Roy Millenson, buried his tefillin in Antarctica
Roy Millenson, of Rockville, died from cerebrovascular disease on April 9. He was 95.
He attended Wilson Teachers College in Washington. During World War II, he was trained in Arabic and North African studies by the Army at the University of Pennsylvania. He served in the Army Air Corps from 1942 to 1946, and was stationed in Cairo, Transjordan, Iraq and Bahrain. He visited Palestine three times. After the war, he finished his undergraduate degree at George Washington University in 1947. He retired from the Air Force Reserve in 1965 with the rank of captain.
Millenson served as a legislative assistant and press secretary for then-Rep. Jacob Javits (R-N.Y.) for several years. He also worked with the American Jewish Committee and National Civil Liberties Clearing House. He assisted with legislation that created the National Science Foundation and the National Foundation on the Arts and Humanities.
During a 1974 Senate trip to the Antarctic to visit a National Science Foundation research site, Millenson performed a ritual burial of his tefillin that he received at his bar mitzvah at Adas Israel Congregation.
Millenson was member of Congregation Beth El of Montgomery County for nearly 50 years, and served on a variety of committees and boards.
Millenson was the son of Joseph Millenson and Helen Handen Millenson, who moved to Washington in 1915. He was predeceased by his wife, Charlotte Katz Millenson. He is survived by his children Janet Millenson (Herb Edelstein), Michael Millenson (Susan) and Elliott Millenson (Wendy Strongin); grandchildren David Edelstein, Daniel and Alissa Millenson and Carly Millenson.
Paul Stern, saved with other American Jewish soldiers
Stern graduated from the City College of New York. He went on to start a textile company in New York called Sterns & Sons, and was president of Wellington Textiles, also in New York.
During World War II, Stern was among 800 American soldiers captured by the Nazis on Jan. 27, 1945. Master Sgt. Roddie Edmonds, who was posthumously honored by the Israeli Embassy in 2015, saved Stern and about 200 other American Jewish soldiers when he refused to comply with a Nazi commandant to order the Jewish soldiers to step forward.
“That one act of courage and bravery by [a] master sergeant saved my life, as well as all the Jewish prisoners at [the Nazi war camp] Ziegenhain,” Stern told Washington Jewish Week in 2015. By coincidence, Jan. 27, the day Edmonds saved Stern’s life, was also Stern’s birthday.
Stern was awarded a Purple Heart and Bronze Star for his service in World War II.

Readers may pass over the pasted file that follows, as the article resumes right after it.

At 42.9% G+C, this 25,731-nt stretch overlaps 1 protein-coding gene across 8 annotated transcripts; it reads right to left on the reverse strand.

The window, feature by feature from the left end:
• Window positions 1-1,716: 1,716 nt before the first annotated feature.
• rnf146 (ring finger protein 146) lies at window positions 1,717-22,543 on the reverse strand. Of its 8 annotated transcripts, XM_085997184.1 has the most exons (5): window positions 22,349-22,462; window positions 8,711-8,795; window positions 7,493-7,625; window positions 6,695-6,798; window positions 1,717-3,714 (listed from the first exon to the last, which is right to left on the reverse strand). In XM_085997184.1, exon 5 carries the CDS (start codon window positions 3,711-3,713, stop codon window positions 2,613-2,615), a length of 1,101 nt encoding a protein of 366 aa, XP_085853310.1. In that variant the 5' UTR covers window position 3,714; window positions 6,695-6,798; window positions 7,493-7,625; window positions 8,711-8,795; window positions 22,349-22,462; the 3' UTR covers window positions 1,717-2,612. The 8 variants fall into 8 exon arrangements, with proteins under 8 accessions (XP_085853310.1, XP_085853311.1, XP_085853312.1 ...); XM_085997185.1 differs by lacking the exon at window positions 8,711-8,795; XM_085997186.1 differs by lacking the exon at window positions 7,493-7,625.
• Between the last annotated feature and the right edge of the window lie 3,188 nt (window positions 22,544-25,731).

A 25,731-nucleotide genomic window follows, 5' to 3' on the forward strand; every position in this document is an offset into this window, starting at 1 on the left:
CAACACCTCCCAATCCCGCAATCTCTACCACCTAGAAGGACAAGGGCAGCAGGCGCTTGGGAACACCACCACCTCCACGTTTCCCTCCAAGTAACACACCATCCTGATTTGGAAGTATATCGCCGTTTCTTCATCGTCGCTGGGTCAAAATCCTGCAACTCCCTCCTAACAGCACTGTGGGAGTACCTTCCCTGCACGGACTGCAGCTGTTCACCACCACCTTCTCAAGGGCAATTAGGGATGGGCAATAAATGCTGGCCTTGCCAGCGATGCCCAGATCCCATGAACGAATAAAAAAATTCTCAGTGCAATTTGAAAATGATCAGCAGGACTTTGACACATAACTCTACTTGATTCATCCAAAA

Stern was an officer at Temple Sholom in Westbury, N.Y., and an active member of Congregation Beth Emeth in Reston.
Stern was the son of Max and Jenny Stern of Bronx, N.Y. He is survived by his wife of 69 years, Corinne Stern; son, Jeffrey (Jill) Stern of Washington; daughter, Joanne Stern (Tom) Fleeter of Reston; and grandchildren Allison and Emily Stern, and Daniel, Drew (Samantha) and Diana Fleeter.
Jesse Lurie, longtime Hadassah Magazine editor, dies at 103
Jesse Lurie, the longtime executive editor of Hadassah Magazine and a peace activist, has died at 103.
Lurie, an Israeli American, was the magazine’s founding executive editor in 1947 and held the post for 33 years. He professionalized a publication that had been run by volunteers since its launch in 1914.
Lurie also served as a correspondent for The Jerusalem Post covering the United States, according to a Post article about his passing published April 14. One of his six brothers, Ted, was among the founding journalists of The Palestine Post, which would become The Jerusalem Post and he would serve as editor-in-chief.
Lurie traveled extensively in the Jewish world, including Soviet Russia, writing about people he met, the political situations in those countries and how they affected the Jewish population. He was an ardent campaigner for peaceful coexistence between Jews and Arabs in Israel, and was among those who supported the founding of Neve Shalom, the cooperative village cohabitated by Jews and Arabs.
As one who also supported and encouraged media diversity in Israel among Jews and Arabs, he created the Eliav-Sartawi Award for journalism in Israel through Common Ground, an organization with which he was closely associated in his efforts to encourage conflict resolution in the country.
As for Israel’s future, Lurie said in a 2014 interview while visiting the country that he was sure it would remain secure, but was not overly hopeful of great progress on the peace front.
“Israel has been living in a bubble for 20 years or more, and will continue to live in a bubble for some time,” he said. n
—JTA News and Features